Purification methods: a way to treat severe acute inflammation related to sepsis?
© BioMed Central Ltd 2013
Published: 21 June 2013
After numerous negative randomized trials testing drugs for severe sepsis and/or septic shock, the blood purification approach remains one possibility. Many techniques have been proposed, having in common the goal to eliminate blood and/or plasma factors, supposed to play a negative role in outcomes. Among these, high dose of hemofiltration, high volume hemofiltration, high permeability hemofiltration and specific or non-specific hemoperfusion or hemoadsorption have been proposed. Until now, a poor level of proof has been published, questioning the pertinence of such a strategy. To have a chance to succeed, immune monitoring has to be performed to select suitable patients regarding their immune status, the intensity of inflammation and their cellular function. Because of the potential interaction with mediators and cell capture, Rimmelé and colleagues published the results obtained with an in vitro set up, testing different adsorption cartridges in comparison to hemofiltration. They nicely confirmed the complex impact on mediator levels and cell capture and phenotype. This is certainly a more systematic approach to better understand the action of such adsorbing cartridges, which has to be developed.
Blood as a target for adjuvant therapies, such as 'purification methods', for the treatment of acute inflammation related to severe infection has been proposed for many years, even with relatively low levels of proof [1–4]. Arguments for such an approach can be summarized as follows: almost all markers and cell phenotypes have been studied in blood; ex vivo studies using plasma from severe septic patients induce healthy cell phenotype changes mimicking those observed in septic cells ; plasma ultra-filtrate coming from septic patients induces ex vivo modification of cell functions ; and plasmapheresis therapy has been shown to be efficient at controlling auto-immune disease . If these blood purification techniques are technically feasible, the mechanism(s) by which they can improve outcome remains unclear, and the goals of these techniques have to be clarified: reduction of activated circulating cells and/or removal of mediators, or a combination of the two, need to be clearly demonstrated . This key question guides development of the technical strategy to achieve this goal: cell reduction requires supports for trapping cells while mediator removal requires membranes that adsorb mediators or allow them to cross . Since sepsis mechanisms are still incompletely understood, particularly the impact of changing the levels of mediators on outcome, it is difficult to define the adequate support and methods. In addition, inflammatory patterns during sepsis are not stable over time, moving rapidly from hyper-inflammation to immune-suppression .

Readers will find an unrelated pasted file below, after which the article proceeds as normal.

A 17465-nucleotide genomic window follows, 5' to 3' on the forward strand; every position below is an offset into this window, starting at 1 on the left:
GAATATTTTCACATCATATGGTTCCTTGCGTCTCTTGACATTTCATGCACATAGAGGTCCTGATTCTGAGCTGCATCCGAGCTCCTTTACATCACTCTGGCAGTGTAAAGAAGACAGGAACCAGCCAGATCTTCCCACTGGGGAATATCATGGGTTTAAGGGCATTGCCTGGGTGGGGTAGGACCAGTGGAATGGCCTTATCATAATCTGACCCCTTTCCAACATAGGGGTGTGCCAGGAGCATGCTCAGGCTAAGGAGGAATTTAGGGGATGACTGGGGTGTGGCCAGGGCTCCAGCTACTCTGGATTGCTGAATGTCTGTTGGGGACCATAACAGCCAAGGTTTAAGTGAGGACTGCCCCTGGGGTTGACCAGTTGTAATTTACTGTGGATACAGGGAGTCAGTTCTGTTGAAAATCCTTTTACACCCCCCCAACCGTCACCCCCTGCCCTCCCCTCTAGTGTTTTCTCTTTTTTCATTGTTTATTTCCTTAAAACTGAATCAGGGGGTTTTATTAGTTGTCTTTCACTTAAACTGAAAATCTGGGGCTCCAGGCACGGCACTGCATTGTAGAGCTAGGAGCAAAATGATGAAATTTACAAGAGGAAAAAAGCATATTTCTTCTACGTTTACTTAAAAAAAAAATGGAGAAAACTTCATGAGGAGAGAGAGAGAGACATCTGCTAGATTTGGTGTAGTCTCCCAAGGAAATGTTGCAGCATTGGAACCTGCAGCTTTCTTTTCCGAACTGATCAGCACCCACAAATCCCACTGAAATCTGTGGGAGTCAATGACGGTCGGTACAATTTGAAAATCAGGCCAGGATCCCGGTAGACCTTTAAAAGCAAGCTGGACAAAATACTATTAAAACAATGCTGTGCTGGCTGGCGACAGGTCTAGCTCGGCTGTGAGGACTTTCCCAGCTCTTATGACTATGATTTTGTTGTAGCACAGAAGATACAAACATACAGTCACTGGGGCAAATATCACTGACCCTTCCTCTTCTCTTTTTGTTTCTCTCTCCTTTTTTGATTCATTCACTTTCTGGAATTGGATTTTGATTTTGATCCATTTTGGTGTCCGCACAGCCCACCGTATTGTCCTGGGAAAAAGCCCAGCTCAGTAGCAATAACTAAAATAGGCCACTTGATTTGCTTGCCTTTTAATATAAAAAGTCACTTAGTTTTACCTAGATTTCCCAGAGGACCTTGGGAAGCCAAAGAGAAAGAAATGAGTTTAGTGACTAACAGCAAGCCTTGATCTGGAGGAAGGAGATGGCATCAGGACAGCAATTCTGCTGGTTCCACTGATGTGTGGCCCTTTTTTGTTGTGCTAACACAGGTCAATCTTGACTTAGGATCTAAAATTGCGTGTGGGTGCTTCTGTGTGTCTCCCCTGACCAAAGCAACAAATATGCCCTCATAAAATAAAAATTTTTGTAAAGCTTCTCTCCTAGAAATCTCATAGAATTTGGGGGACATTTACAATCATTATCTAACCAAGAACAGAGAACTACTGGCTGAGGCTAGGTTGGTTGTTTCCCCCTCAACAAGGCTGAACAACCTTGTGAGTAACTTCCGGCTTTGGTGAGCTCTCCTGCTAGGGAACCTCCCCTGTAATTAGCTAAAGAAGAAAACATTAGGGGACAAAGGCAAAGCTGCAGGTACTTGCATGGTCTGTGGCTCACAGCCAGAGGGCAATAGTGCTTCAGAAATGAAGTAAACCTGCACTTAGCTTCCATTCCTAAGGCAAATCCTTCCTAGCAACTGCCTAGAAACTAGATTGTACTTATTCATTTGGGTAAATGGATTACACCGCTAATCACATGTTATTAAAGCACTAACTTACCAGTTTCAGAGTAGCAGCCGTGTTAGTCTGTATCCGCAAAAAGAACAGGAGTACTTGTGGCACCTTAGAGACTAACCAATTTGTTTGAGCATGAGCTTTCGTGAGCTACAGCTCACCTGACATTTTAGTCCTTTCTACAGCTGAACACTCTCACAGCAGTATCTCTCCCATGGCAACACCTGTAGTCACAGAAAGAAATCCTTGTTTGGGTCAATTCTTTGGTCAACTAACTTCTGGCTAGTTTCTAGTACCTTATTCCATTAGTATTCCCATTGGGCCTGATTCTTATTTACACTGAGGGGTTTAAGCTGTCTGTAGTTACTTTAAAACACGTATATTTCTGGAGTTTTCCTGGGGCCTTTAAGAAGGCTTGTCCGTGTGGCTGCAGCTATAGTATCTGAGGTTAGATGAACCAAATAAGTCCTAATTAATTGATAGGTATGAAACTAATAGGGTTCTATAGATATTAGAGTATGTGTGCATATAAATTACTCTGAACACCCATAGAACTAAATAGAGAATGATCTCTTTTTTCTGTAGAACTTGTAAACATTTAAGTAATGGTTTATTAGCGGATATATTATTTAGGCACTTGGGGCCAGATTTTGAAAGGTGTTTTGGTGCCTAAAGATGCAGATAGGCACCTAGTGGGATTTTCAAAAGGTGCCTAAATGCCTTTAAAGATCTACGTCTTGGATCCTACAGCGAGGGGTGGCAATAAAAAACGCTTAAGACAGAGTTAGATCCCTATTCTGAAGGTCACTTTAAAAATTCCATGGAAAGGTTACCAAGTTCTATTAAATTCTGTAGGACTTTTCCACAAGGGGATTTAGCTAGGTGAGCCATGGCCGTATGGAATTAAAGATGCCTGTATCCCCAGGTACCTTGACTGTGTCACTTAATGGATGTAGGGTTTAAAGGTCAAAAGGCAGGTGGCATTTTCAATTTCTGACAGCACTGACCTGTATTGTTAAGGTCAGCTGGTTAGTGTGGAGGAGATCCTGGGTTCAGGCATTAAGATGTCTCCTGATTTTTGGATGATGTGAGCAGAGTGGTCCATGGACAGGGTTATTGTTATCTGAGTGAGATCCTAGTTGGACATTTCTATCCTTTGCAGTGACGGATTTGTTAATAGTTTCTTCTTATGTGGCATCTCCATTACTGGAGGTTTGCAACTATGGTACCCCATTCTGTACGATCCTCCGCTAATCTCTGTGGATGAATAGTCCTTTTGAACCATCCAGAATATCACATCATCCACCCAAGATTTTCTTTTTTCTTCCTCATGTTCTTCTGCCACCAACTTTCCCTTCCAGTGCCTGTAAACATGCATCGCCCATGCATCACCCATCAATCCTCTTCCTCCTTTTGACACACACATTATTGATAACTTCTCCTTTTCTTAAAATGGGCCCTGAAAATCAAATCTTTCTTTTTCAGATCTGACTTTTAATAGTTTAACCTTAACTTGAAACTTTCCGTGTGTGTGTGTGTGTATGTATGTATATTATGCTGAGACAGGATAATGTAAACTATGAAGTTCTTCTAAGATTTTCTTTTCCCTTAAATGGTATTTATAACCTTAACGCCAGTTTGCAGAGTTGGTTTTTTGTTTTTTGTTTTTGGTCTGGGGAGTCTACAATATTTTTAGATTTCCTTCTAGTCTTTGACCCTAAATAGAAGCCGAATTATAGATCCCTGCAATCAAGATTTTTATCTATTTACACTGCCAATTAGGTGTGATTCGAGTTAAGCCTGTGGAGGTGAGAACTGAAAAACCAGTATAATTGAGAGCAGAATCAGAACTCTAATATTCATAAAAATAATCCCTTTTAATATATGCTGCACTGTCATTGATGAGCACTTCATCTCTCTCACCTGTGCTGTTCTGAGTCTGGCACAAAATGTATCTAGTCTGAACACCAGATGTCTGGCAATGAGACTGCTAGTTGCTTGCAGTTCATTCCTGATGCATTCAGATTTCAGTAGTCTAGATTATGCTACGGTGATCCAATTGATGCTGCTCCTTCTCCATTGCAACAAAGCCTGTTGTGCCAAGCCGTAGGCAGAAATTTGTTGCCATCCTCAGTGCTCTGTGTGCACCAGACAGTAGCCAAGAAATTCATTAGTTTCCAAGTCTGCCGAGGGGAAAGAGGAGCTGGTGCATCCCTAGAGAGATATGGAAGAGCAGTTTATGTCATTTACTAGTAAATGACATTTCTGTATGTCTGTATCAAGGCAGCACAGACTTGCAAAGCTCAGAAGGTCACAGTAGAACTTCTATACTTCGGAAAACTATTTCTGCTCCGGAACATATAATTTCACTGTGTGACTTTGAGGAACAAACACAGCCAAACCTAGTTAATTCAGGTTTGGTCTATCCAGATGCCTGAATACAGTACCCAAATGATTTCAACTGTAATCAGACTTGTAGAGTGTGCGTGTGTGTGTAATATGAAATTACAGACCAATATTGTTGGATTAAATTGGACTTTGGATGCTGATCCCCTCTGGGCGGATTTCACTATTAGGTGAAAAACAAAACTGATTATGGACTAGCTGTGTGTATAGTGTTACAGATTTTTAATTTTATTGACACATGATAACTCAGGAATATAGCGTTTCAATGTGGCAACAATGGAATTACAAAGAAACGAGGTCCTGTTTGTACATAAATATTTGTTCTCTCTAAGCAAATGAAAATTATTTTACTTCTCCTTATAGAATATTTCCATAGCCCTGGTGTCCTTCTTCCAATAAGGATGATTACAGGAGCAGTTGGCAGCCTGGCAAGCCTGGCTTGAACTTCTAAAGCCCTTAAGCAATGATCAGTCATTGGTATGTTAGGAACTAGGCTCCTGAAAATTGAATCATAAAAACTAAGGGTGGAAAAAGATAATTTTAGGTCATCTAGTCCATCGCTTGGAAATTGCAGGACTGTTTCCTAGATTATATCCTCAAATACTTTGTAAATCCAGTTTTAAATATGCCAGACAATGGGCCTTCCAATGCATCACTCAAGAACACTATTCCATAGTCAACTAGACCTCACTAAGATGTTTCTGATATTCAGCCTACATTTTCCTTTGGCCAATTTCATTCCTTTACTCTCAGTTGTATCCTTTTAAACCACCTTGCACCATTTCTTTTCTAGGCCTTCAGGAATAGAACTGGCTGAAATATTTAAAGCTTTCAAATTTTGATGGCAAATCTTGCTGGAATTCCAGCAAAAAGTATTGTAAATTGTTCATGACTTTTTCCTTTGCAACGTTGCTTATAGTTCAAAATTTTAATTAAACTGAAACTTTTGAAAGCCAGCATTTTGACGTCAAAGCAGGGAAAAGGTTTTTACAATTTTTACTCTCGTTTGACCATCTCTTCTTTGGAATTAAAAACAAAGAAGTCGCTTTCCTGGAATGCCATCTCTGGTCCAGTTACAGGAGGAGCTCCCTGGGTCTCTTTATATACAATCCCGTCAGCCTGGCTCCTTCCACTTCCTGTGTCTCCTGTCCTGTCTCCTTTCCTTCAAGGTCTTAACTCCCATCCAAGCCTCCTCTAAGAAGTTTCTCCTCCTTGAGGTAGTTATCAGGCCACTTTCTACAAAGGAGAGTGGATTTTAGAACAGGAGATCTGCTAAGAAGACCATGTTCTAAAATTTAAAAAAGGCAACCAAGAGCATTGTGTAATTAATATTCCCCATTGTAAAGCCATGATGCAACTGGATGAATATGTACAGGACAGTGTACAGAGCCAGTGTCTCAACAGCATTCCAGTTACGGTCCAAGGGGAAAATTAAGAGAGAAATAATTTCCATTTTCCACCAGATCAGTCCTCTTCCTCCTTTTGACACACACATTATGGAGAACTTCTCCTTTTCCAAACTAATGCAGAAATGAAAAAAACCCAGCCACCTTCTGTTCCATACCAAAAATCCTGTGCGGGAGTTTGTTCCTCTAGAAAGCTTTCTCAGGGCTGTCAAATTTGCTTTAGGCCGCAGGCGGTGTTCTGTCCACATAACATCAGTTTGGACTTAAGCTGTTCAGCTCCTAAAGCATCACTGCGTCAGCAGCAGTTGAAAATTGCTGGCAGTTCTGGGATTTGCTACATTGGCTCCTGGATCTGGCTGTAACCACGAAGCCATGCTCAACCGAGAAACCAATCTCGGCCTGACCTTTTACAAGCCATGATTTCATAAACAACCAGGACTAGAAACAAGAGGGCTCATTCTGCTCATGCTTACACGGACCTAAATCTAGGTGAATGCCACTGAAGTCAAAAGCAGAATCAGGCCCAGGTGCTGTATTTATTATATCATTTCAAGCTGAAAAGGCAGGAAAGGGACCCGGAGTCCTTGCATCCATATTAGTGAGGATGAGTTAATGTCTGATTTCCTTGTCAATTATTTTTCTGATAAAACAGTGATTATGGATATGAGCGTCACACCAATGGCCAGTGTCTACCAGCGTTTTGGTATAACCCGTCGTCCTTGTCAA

The article from Rimmelé and colleagues  reports the consequences on cytokine profiles and cell-cell interactions of an ex vivo device to capture blood leukocytes and cytokines in blood from septic patients compared to healthy volunteers. This experiment reveals new information using a whole blood heparinized circulation device, with two different hemoadsorption devices (cytosorb with large polystyrene beads, cytosorb with small polystyrene beads) compared to a hemofilter (Oxiris®, Gambro-Hospal) as a control, flowing at 0.75 ml/minute. The surface polarity was modified to obtain a positively charged membrane to catch negatively charged endotoxins, when contact area was small for large beads. Using electron microscopy and immunofluorescence staining with confocal imaging, leukocyte capture can be characterized. Plasma cytokine levels were determined by the luminex technique, allowing a large panel of mediators to be measured. A large panel of leukocyte surface markers was studied by flow cytometry and appropriate antibodies. It was then possible to assess the effects of leukocyte removal on inflammation and immune function. The authors concluded that monocyte and leukocyte capture results in upregulation of interleukin-8 modulation of cell-mediated immunity. Both aspects, cell capture and mediator removal or release, appear feasible, but have to deal with time-dependent changes in the immune profile and also with the characteristics of circulating cells. Recent studies on functional genomic  and blood and tissue infiltrating immune cells  strongly suggest that the initial phase of sepsis or acute inflammation has a short duration, rapidly followed by quasi-constant immune depression during acute inflammation. Such induced immunodepression concerns all aspects of the inflammatory response, especially involving neutrophils, monocytes, and lymphocytes. The cell number, their function and life span become largely modified , with increasing life span of neutrophils, reduced function of monocytes and reduced life span and function of lymphocytes. The latter effect concerns the entire lymphocyte repertoire, except CD4+CD25+foxP3+ cells [14, 15]. These observations question the timing for using hemoadsorption in severe sepsis, since the delay between the onset of sepsis and a therapeutic decision might be highly variable. Looking at the results obtained, such an extra-corporeal device seems to perform well and is a promising method. For clinical use, it will then be essential to determine which patients, when, and for how long this strategy has to be applied. Such goals necessitate easy and repetitive immune monitoring, a major step to clarify. In addition, such a device has to work enough to overcome whole body production of mediators and cell phenotype changes. Considering the more or less selective removal of cells and mediators, the question might be: can plasmapheresis be a good alternative, especially if albumin is used as a replacement fluid? This hypothesis might be supported by the recently reported results of an Italian randomized clinical trial on albumin (Albios). The first report at the SMART meeting in May showed an outcome benefit in septic shock patients treated with albumin at a dose to obtain a plasma level close to 30 g/ml.